Britain's energy watchdog on Thursday proposed a temporary price cap on gas and electricity that could benefit 11 million households, notably the most vulnerable exposed to excessive cost hikes.
The table below from Ofgem shows the proposed average level of the default tariff cap, and the typical standard variable tariff savings for direct debit and standard credit customers for the largest energy firms (click for larger image).
The planned cap will be confirmed in November and come into effect at the end of the year.
"Customers will be assured they're paying a fair price for their energy", Ofgem Chief Executive Officer Dermot Nolan said on BBC Radio 4.
The Domestic Gas and Electricity Act became law in July, compelling Ofgem to enforce energy suppliers to comply to a cap on tariffs.
"Consumers can have confidence that falls in energy costs will be passed on to them and if costs increase, Ofgem will ensure that any rise will be due to genuine increases in energy costs rather than supplier profiteering". "Meanwhile, Ofgem will continue with reforms which aim to deliver a more competitive retail energy market which, combined with protection for those who need it, works for all consumers".
The level will be refreshed every six months and, like Ofgem's "safeguard tariffs" which were recently hiked, could go up or down depending on fluctuations in cost.
Since April, Scottish Gas owner British Gas has raised its price twice - adding a total £104 to the average bill.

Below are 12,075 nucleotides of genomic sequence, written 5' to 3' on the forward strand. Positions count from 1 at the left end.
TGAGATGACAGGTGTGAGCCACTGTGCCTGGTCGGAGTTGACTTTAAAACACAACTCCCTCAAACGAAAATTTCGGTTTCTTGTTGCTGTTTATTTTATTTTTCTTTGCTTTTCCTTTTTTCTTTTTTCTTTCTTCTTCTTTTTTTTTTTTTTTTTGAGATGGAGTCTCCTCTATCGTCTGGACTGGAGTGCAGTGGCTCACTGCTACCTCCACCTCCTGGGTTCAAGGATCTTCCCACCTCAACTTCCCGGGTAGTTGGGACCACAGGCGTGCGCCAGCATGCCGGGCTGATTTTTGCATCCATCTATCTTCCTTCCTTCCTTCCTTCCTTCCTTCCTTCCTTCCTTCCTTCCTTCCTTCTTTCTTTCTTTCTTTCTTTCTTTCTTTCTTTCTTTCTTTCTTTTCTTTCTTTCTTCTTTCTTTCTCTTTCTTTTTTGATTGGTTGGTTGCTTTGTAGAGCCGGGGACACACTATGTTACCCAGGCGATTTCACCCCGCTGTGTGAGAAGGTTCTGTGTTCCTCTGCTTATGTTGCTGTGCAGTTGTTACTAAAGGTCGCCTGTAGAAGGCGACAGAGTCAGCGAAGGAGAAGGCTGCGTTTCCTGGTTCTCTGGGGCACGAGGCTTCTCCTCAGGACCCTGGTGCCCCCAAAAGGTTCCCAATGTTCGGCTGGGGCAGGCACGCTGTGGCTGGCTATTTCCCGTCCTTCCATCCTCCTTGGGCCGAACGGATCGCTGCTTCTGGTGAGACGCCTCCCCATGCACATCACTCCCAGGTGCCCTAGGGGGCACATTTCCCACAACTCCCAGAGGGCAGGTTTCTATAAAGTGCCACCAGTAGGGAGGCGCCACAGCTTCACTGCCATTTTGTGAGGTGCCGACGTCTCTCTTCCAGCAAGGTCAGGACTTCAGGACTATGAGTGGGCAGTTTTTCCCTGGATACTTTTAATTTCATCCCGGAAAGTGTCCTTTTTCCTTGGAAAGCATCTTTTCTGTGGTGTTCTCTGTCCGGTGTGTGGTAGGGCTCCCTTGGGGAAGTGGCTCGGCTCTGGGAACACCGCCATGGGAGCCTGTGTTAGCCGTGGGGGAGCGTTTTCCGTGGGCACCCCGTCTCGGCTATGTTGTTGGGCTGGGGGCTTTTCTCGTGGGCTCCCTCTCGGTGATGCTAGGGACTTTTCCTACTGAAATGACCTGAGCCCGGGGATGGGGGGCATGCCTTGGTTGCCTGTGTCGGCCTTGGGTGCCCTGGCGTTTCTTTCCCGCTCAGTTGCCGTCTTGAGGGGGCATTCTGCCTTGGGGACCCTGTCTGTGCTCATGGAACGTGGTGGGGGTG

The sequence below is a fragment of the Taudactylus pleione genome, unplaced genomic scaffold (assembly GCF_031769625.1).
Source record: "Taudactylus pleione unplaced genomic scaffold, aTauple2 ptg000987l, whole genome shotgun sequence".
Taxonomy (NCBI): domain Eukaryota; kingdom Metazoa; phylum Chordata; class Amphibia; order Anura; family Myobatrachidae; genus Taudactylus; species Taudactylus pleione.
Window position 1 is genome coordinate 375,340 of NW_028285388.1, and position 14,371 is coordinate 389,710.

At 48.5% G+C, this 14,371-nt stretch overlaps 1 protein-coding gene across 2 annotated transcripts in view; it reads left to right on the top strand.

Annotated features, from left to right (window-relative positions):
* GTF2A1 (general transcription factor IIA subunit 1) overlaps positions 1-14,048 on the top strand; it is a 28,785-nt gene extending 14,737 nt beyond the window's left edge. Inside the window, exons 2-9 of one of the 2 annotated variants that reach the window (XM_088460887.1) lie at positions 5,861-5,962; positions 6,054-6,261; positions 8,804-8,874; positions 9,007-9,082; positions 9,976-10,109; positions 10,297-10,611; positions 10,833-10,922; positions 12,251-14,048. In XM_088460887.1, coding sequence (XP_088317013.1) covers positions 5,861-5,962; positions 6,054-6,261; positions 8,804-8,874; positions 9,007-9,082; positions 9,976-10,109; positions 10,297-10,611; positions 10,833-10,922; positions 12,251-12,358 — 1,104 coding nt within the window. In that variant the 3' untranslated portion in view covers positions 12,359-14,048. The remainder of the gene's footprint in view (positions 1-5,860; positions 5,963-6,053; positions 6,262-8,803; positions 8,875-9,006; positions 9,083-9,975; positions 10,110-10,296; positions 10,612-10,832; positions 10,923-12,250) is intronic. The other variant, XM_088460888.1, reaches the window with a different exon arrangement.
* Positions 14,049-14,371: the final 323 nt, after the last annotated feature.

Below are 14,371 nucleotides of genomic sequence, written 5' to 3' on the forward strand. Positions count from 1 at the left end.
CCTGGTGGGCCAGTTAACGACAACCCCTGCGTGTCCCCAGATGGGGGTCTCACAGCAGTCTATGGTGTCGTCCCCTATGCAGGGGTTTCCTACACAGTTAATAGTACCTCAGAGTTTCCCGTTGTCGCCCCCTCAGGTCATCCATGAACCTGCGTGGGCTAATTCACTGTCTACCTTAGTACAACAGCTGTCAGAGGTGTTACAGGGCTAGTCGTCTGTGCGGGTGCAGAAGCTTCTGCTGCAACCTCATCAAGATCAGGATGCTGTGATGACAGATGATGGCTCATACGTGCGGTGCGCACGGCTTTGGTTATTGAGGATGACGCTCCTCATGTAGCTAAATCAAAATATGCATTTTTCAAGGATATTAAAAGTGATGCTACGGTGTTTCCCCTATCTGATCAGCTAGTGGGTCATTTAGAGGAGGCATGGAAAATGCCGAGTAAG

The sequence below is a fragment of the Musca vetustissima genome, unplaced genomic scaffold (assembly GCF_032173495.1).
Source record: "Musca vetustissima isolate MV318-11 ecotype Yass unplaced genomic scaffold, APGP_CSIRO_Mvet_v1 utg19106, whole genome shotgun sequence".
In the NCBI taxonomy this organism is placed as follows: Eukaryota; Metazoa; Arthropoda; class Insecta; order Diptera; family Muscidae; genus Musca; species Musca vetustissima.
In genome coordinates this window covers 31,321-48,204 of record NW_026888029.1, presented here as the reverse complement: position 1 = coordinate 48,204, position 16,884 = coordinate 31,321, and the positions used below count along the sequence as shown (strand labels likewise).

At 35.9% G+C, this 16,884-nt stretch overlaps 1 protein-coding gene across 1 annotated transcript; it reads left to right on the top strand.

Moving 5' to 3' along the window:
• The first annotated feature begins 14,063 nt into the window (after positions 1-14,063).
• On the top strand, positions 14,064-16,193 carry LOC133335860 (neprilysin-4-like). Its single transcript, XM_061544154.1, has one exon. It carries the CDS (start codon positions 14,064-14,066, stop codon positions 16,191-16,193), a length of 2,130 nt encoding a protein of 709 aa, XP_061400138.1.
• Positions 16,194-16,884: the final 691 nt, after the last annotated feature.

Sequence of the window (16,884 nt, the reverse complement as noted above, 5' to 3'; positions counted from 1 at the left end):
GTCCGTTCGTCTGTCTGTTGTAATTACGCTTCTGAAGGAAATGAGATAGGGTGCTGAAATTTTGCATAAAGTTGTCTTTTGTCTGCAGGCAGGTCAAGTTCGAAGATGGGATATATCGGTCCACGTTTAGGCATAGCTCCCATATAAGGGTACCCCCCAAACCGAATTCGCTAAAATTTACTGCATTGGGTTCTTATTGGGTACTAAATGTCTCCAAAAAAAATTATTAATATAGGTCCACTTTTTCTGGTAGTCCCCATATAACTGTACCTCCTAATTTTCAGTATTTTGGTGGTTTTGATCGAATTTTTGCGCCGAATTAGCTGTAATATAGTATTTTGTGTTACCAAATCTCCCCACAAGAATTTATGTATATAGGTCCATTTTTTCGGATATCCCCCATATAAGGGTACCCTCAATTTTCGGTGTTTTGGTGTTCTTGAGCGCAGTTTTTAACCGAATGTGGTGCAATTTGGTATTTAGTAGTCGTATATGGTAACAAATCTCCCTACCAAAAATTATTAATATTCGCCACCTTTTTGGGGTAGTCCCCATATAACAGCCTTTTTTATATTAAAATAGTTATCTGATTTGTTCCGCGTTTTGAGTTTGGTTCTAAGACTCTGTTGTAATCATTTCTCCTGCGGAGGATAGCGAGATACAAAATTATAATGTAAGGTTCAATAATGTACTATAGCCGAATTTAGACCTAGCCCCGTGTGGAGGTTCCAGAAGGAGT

Centrica said: "Since the announcement of the CMA investigation into the functioning of the United Kingdom energy market over four years ago, our focus has been on making proposals to improve the functioning of the market for the benefit of customers".
Industry watchdog Ofgem is bringing in a price cap that will limit energy companies to charging no more than £1,136 a year.
Chief executive Lawrence Slade said: "There are over 70 suppliers in the energy market who will now be assessing how this impacts their individual business".
Stephen Murray, energy expert at MoneySuperMarket, suggested there was an element of "political soundbite" to Ofgem's price cap announcement, and that the were already options in place for customers to save on energy bills now.
Business and Energy Secretary Greg Clark said the cap will put a stop to the exploitation of loyal customers, saying the Government "is delivering on its promise to end that injustice and protect households across the country from unjustified price rises". "The best way to drive down prices is to increase competition through regular switching".
Nevertheless, the company reiterated its position that caps were not sustainable for the United Kingdom energy market. The findings May to introduce cap for the price of what she called "rip off" contracts.